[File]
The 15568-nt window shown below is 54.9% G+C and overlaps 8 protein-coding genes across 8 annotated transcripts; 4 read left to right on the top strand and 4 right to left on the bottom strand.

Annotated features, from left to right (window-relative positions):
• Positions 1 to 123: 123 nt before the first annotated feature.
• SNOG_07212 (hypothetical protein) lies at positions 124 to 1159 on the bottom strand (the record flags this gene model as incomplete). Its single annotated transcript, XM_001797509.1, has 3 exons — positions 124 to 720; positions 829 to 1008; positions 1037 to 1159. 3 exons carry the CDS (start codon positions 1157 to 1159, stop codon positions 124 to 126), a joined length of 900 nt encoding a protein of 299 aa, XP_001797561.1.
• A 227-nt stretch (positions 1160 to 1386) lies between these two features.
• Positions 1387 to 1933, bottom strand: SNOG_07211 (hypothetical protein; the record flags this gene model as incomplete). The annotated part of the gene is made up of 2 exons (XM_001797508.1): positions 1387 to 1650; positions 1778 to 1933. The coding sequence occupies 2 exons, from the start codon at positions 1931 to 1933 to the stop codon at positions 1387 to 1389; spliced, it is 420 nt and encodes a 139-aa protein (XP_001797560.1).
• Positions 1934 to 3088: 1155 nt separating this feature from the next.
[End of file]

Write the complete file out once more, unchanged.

The 15568-nt window shown below is 54.9% G+C and overlaps 8 protein-coding genes across 8 annotated transcripts; 4 read left to right on the top strand and 4 right to left on the bottom strand.

Annotated features, from left to right (window-relative positions):
• Positions 1 to 123: 123 nt before the first annotated feature.
• SNOG_07212 (hypothetical protein) lies at positions 124 to 1159 on the bottom strand (the record flags this gene model as incomplete). Its single annotated transcript, XM_001797509.1, has 3 exons — positions 124 to 720; positions 829 to 1008; positions 1037 to 1159. 3 exons carry the CDS (start codon positions 1157 to 1159, stop codon positions 124 to 126), a joined length of 900 nt encoding a protein of 299 aa, XP_001797561.1.
• A 227-nt stretch (positions 1160 to 1386) lies between these two features.
• Positions 1387 to 1933, bottom strand: SNOG_07211 (hypothetical protein; the record flags this gene model as incomplete). The annotated part of the gene is made up of 2 exons (XM_001797508.1): positions 1387 to 1650; positions 1778 to 1933. The coding sequence occupies 2 exons, from the start codon at positions 1931 to 1933 to the stop codon at positions 1387 to 1389; spliced, it is 420 nt and encodes a 139-aa protein (XP_001797560.1).
• Positions 1934 to 3088: 1155 nt separating this feature from the next.